Quite contrary, the German das Krankenhaus is as literal as a word can be. It is a composed word of das Haus (house) and krank (sick). So, yep, it means exactly what you think it does. 

Häf’n – Gefängnis

Attention: der Häf’n (prison) is not used everywhere in Austria, but mostly in Vienna. 

It stems from the old German word haven, which meant harbor, but also vessel. In modern German, haven changed into der Hafen, which still means harbor, but no longer vessel. 

It is not entirely clear how haven became Häf’n. Legend has it, that the inside of a pot might might feel like the inside of a prison, and the word Häf’n therefore became a figure of speech. 

In Germany, people will probably just give you a very confused look if you use Häf’n. They rather speak of das Gefängnis. The term is derived from gefangen (captive) and is used in the sense of prison since the 15th century.

By Lisa Schneider 

Were you surprised about some of these words? Leave us a comment below!

Member comments

  1. Let us not forget that most important difference. Schlagobers/Schlagsahne.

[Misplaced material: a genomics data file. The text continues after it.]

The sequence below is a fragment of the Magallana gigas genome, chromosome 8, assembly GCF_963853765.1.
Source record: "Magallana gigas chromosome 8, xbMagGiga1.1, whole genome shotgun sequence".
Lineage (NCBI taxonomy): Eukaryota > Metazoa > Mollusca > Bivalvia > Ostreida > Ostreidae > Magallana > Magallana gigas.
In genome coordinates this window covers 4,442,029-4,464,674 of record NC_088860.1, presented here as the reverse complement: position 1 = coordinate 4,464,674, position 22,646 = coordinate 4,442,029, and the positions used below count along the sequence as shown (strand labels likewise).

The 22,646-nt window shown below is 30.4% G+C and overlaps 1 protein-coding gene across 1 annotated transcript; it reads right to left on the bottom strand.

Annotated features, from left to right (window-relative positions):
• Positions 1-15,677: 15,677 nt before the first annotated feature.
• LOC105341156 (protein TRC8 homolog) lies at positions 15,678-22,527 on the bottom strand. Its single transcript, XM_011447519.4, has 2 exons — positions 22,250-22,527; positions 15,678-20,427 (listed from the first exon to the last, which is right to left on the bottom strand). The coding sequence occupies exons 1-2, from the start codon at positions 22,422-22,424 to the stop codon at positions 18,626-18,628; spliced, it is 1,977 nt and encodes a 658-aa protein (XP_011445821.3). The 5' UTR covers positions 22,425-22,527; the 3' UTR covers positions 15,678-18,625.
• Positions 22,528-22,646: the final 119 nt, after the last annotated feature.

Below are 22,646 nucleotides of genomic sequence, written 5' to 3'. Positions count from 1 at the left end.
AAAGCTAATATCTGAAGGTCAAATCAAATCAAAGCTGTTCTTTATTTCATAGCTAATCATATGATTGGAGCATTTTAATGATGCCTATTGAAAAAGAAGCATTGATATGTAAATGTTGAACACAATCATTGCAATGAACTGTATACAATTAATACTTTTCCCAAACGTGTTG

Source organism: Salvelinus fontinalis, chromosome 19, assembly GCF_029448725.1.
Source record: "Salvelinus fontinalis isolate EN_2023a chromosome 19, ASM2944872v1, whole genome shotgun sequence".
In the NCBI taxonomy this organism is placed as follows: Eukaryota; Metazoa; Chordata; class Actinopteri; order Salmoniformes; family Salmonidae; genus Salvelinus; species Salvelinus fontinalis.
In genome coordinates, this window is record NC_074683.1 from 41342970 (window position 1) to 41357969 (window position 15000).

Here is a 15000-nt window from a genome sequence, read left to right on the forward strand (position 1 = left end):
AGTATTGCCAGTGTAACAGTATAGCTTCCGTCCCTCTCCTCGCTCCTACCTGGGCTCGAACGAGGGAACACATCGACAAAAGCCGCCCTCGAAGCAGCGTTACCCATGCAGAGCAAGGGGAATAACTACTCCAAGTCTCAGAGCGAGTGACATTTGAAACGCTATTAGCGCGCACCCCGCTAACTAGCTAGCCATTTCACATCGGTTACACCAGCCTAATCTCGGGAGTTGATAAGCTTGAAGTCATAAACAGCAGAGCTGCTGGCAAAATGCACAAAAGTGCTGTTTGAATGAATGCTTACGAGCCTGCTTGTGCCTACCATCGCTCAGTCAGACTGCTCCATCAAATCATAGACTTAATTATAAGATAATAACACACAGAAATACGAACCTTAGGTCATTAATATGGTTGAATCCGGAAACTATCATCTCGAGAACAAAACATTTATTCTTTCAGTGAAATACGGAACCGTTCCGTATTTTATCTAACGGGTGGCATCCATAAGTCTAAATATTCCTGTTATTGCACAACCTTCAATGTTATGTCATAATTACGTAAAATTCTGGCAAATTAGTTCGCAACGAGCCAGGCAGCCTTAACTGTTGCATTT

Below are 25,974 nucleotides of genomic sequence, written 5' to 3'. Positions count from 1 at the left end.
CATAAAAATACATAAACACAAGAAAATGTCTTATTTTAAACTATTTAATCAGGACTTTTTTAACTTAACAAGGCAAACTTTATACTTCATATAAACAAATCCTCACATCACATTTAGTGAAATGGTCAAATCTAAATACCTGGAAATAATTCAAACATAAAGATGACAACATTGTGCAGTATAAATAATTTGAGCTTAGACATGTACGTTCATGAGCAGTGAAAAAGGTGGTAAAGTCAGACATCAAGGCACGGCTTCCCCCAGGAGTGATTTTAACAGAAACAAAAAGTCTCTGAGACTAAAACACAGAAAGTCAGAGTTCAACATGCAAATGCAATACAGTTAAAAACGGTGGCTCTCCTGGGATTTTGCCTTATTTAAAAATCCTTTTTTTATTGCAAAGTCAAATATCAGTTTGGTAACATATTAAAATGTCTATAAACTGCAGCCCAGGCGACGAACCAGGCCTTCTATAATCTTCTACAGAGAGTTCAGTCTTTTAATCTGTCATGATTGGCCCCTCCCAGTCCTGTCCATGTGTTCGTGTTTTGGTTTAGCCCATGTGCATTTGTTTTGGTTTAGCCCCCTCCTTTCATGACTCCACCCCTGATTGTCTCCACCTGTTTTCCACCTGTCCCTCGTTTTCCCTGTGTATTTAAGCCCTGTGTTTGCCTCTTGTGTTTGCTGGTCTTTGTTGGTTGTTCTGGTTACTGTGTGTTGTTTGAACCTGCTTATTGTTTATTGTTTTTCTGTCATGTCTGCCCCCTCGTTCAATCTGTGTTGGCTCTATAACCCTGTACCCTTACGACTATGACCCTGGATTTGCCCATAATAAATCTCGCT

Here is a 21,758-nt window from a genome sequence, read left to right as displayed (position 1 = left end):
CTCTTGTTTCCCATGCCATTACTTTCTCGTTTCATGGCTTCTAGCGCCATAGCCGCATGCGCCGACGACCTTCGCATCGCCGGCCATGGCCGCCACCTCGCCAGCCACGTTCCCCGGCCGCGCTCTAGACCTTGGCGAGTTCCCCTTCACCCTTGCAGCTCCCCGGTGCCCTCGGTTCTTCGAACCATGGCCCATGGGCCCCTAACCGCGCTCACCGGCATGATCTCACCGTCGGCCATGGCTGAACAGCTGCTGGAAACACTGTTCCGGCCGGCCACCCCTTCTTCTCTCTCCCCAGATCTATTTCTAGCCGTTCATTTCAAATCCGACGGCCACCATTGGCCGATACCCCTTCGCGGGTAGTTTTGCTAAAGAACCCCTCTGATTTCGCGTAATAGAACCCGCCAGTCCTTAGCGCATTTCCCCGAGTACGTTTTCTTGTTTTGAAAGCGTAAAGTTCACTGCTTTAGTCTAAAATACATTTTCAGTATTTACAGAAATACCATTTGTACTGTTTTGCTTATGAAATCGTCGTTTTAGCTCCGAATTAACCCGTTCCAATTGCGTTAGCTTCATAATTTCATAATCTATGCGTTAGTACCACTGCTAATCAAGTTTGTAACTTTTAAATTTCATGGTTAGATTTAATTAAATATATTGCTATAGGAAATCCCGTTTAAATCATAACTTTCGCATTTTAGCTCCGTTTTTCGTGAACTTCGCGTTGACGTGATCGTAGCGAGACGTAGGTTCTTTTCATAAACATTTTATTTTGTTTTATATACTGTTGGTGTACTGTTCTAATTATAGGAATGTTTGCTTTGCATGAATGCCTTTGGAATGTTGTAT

When our daughter was born in Vienna at the Rudolfinerhaus in 1973 she was so white, plump, and sweet the nurses nicked named her Schlagobers. She is still known as Schlag in the family just as sweet but less plump.

  2. I really enjoy these Austrian vocabulary/language articles! Thank you. Next week we’ll be traveling to Austria for 10 weeks and I would love to buy an Austrian/English or Austrian/German dictionary while I’m there. Can someone make a suggestion?

  3. I just saw the Osterreichisches Worterbuch in another article. (Sorry, I don’t know how to do umlauts on my computer).
    Other dictionary suggestions?

  4. I asked kindly for the Mistkübel many times when I moved to Germany from Austria and most Germans told me their English was too weak and didn’t know that word. It wasn’t English and so I was confused. Now I know why.

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For members


The best podcasts for learning and perfecting your German

Once you've learned the basics of German, listening to podcasts is one of the best ways of increasing vocabulary and speeding up comprehension. Here are some of the best podcasts out there for German learners.

The best podcasts for learning and perfecting your German


Coffee Break German